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Using external air to cool a server room

Over the years, I’ve come to inherit and keep watch over several server rooms for various companies around the Pacific Northwest. The recent heatwave got me thinking a lot about AC system design as it relates to server rooms. As is typical for small to medium sized companies, these server rooms have anywhere from 1 to 4 racks of gear per room, and use standard air conditionaing techniques to keep those servers cool. Being located in a temperate climate such as Seattle, where the annual average temperature is 54°F, it seems very odd to me that server room cooling systems here are designed the same way they are in southern California (and the rest of the world).

Servers = Heaters

Servers = Heaters

Why waste all that money battling 120°F heat flowing out the back of your servers when you could easily vent that air and have a fresh supply of nice cold air coming in from outside, with no AC unit involved at all? Server room cooling easily consumes up to half of your server room’s total energy use, and since you’re a hot shot system admin, why not design something smarter (and save some cash while you’re at it)?

Traditional Air Conditioning System Design

Traditional window AC unit

Traditional window AC unit

In both homes and server rooms, traditional AC units are designed with two separate air spaces, creating a closed loop inside the house/server room. The AC unit takes in air from outside, passes it by the condenser coils to collect heat, then vents this hot air back outside. On the other side of the AC unit, air is being taken in from inside the room, passed by the expansion coils (also called evaporators) which absorb heat from the air, and vent this cold air back into the home/room. This is typical of just about all AC units… whether they are simple window units or complex ducted systems, the two air spaces are always kept separate. For homes that require AC only when it is hot outside, this is a great design. For server rooms that require cool air all the time, even during winter, this standard design lacks common sense.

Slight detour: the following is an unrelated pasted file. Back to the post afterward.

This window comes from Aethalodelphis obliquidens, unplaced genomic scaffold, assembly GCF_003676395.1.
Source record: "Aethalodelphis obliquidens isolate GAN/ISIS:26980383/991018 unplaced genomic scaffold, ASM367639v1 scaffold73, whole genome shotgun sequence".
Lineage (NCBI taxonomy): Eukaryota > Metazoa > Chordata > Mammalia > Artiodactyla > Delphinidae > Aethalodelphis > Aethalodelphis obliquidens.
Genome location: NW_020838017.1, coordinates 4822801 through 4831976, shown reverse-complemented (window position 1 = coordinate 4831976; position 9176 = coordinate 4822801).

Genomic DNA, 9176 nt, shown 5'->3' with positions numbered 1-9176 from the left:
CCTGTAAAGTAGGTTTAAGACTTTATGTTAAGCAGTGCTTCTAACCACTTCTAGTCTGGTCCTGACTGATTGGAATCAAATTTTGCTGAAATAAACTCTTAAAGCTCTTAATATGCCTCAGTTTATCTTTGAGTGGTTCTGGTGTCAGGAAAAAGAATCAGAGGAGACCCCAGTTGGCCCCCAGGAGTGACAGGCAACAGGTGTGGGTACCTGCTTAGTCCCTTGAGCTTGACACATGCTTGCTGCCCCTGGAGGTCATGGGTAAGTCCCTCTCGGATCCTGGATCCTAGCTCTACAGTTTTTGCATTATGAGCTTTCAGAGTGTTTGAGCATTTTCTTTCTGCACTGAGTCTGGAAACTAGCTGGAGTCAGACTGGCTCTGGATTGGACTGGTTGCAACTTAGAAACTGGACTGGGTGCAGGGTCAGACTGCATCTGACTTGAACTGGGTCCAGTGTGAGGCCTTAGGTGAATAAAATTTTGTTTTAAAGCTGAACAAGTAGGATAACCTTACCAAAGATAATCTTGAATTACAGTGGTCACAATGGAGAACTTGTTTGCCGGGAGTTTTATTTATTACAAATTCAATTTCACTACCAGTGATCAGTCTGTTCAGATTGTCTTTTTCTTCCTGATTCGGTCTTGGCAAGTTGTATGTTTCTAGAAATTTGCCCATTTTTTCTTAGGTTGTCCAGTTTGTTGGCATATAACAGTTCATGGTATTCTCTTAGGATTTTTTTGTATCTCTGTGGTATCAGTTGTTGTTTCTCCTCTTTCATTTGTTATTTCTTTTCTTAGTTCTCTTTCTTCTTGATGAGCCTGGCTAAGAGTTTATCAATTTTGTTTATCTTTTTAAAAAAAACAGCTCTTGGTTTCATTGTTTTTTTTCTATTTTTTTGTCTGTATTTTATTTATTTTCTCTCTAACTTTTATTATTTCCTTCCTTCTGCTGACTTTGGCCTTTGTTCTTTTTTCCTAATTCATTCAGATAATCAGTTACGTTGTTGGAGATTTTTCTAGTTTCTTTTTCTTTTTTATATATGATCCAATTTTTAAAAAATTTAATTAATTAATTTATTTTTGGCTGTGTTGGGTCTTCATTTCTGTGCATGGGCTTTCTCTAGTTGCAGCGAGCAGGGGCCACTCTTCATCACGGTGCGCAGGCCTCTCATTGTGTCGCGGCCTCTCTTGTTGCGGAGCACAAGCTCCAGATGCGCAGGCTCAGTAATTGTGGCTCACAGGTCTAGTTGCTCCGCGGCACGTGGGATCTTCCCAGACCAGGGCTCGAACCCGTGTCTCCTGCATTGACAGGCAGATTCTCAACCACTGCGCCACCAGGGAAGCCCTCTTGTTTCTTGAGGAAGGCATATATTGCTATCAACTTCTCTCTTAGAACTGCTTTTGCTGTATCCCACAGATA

Traditional split AC unit

Traditional split AC unit

The standard AC closed loop design means you have neutral pressure inside the server room, so no air is moving in or out. It also means you are using your AC unit to try to reduce the overall temperature in the server room so when the hot air exiting the servers mixes with it, the resulting temperature of the air getting sucked back into the front of the servers is at or below 80°F. For those of you in temperate climates with a lower average temperature, that means you are using the 50°F-60°F air outside to lower the server room temperature to at least 70°F, and paying handsomely for it. At night it gets even crazier as temperatures drop even further. Meanwhile, every HVAC installer or contractor you talk to first has no idea what you’re talking about when you suggest using external air, and further more many refuse to install it once you show them your concept drawings. WTF is going on? Why would anyone think that an AC system design meant for intermittent use in homes only when it’s hot outside is still the best design when it comes to server rooms that are “always on” no matter what it’s like outside?

Here’s a classic example of how many server rooms are configured. This illustration shows a multi-rack server room that uses a standard raised floor AC system, but the concept is basically the same with overhead ventilated AC systems. The first issue is the closed loop where the AC unit is fighting the hot air generated by the servers. The second issue is the poor air flow design in the server room results in the constant re-circulation of hot server exhaust being sucked in by other servers. The third issue is the increase in average rack temperature the farther away the rack is from the AC unit.

Typical closed loop AC system

Typical closed loop AC system